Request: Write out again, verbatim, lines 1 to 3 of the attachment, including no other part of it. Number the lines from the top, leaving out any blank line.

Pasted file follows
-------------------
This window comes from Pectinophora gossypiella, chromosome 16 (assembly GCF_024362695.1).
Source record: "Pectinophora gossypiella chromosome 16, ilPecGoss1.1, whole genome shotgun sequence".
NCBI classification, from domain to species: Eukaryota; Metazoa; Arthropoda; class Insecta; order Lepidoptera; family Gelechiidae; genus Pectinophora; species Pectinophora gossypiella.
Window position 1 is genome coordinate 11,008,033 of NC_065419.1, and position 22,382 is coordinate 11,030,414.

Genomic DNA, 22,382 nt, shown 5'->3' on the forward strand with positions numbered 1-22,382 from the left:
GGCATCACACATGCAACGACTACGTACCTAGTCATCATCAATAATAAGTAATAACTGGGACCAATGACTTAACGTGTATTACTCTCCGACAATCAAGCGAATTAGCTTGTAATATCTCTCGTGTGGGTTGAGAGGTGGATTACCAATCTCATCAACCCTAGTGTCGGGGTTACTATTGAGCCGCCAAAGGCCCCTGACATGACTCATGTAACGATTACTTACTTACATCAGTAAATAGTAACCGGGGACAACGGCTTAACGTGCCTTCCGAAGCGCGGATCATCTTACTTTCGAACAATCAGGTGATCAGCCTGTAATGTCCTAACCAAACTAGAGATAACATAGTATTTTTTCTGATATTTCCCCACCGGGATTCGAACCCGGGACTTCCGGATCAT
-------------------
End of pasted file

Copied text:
This window comes from Pectinophora gossypiella, chromosome 16 (assembly GCF_024362695.1).
Source record: "Pectinophora gossypiella chromosome 16, ilPecGoss1.1, whole genome shotgun sequence".
NCBI classification, from domain to species: Eukaryota; Metazoa; Arthropoda; class Insecta; order Lepidoptera; family Gelechiidae; genus Pectinophora; species Pectinophora gossypiella.